After Photoshop 6, the ability to produce vector type changed everything (just make sure you save as EPS or PDF).

Resolution is a complicated thing, but generally I say it is overrated, as long as there is sufficient res (aka 300dpi at 100% of output size), upping the res will do nothing but increase the size of the file with little or negligible qualitative effect. File sizes are for pshop files, not .ai's
-A file 3.5"x2" @300dpi will be around 2.4mb in CMYK.
-A file 3.5"x2" @600dpi will be around 9.6mb in CMYK.
-A file 3.5"x2" @1200dpi will be around 38.5mb in CMYK.
-A file 3.5"x2" @240dpi will be around 153.8mb in CMYK.

cheers,
michael

tsd
Jan 12, 2010, 01:19 PM
Vistaprint is particularly picky about what you give them. I've used them quite a lot over the past few years when clients couldn't afford professional printing. Remember that VistaPrint is not professional—it's a completely automated digital printing company in which no humans are involved in the printing process. Once you submit an order on the website, it's immediately sent to the digital printers. When you're working with Vistaprint, do this:

Download their template from their website for whatever design software you'll be using.
Create you design inside their template, making sure you use a separate layer(s) from the Guides layer.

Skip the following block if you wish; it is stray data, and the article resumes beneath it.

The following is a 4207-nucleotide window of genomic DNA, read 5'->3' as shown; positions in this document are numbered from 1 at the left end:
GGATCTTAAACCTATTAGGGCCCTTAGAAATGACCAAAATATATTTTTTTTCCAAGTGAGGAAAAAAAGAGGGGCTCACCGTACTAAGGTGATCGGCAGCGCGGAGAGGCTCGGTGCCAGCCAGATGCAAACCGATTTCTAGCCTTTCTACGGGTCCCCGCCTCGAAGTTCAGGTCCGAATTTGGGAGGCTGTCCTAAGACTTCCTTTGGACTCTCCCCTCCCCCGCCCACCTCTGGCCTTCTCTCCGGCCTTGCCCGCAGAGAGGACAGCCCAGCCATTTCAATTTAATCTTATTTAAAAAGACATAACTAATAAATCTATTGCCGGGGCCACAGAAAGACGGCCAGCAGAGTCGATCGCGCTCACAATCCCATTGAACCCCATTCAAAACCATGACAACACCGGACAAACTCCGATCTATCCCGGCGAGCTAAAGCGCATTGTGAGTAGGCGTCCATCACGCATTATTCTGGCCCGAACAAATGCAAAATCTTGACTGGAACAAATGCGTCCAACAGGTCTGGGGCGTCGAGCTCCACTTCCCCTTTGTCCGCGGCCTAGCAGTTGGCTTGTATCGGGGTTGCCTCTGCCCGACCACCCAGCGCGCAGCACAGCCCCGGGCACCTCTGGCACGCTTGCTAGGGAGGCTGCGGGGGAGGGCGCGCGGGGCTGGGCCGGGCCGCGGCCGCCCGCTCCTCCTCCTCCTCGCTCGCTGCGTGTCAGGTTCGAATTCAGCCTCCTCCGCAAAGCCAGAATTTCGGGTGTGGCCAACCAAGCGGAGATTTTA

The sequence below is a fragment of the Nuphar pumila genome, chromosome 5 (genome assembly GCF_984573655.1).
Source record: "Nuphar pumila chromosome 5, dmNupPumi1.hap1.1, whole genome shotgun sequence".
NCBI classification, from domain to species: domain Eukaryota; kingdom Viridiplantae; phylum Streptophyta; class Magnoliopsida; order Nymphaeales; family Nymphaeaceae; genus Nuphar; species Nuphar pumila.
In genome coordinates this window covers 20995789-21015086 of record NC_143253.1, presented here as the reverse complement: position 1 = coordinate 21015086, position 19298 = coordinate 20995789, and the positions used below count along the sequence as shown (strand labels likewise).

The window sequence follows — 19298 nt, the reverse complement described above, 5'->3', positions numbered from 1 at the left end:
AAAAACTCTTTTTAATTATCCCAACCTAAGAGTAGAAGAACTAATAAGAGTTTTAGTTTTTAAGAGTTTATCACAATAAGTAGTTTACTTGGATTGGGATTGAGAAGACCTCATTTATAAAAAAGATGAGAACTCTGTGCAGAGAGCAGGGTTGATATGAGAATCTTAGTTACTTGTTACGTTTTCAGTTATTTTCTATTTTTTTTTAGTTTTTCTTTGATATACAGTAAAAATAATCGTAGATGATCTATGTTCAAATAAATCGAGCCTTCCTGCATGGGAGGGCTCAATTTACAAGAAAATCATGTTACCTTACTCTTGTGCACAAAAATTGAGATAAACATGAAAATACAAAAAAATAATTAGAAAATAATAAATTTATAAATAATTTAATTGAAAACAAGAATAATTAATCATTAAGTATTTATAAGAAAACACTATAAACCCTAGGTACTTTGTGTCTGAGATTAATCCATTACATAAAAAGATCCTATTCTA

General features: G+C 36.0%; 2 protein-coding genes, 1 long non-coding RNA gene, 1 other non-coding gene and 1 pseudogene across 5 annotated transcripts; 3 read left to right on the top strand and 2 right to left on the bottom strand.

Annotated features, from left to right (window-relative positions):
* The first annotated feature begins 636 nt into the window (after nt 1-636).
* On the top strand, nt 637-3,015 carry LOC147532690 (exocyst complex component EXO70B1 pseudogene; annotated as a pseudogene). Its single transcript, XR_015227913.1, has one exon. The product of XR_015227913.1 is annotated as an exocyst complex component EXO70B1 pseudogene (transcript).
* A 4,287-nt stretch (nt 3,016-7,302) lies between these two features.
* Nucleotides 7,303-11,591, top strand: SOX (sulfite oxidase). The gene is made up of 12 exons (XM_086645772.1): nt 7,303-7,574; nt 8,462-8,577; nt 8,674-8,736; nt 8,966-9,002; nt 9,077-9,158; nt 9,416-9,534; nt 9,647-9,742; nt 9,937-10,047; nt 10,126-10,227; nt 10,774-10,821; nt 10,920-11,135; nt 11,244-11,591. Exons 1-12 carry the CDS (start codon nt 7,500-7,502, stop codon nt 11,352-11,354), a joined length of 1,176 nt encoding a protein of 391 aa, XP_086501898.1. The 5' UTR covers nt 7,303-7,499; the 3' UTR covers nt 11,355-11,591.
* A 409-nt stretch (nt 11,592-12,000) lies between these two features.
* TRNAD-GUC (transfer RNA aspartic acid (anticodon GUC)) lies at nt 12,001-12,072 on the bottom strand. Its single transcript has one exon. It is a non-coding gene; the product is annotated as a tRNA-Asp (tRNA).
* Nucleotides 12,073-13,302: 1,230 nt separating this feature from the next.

It'll be CMYK 300 dpi with a US Web Coated (SWOP) v.2 ICC profile embedded. You can't give them anything with more than 300 dpi. Again, it's not a professional outfit. They give you speed and crazy cheap prices. That's all.
Outline text or rasterize text (whichever program you're using).
If your file has enough blank/white space in it, you can upload the saved template file as your graphics file, but chances are, it will exceed the maximum file size. If so (get ready to cringe), you'll have to flatten the file and Export/Save As a .jpg. Don't do "Save For Web & Devices".
You'll be good to go after that.

When you have more money to spend on printing, but still need speed/convenience, try www.uprinting.com or www.psprint.com

laurim
Mar 30, 2012, 12:30 AM
Holy topic resurrection to spam, Batman! But if anyone cares, I didn't like the quality I got at Vistaprint. It looked very "inkjet printer" grainy compared to the previous ones I had printed at PSPrint. The only reason I tried Vistaprint was that they were so cheap, and it showed. PSPrint really isn't THAT much more and they use real offset printing if you buy 250 or more. PSPrint also printed the cards at the standard 3.5"x2" size and Vistaprint's were slightly smaller 3.43"x1.93" and the paper stock was a little flimsier. The next time I print, it'll be back with PSPrint.

Plus, with Vistaprint I accidentally ended up with a free subscription to Essence because they try to add on extras in the purchase process. Essence is a fine magazine but as a white woman I had a little trouble relating to the articles :) Mostly I didn't want to end up with endless mailings of renewals and all the peripheral junk mail you get from magazine subscriptions. The letter from the NAACP thanking me for my previous support and asking for a donation was amusing, though.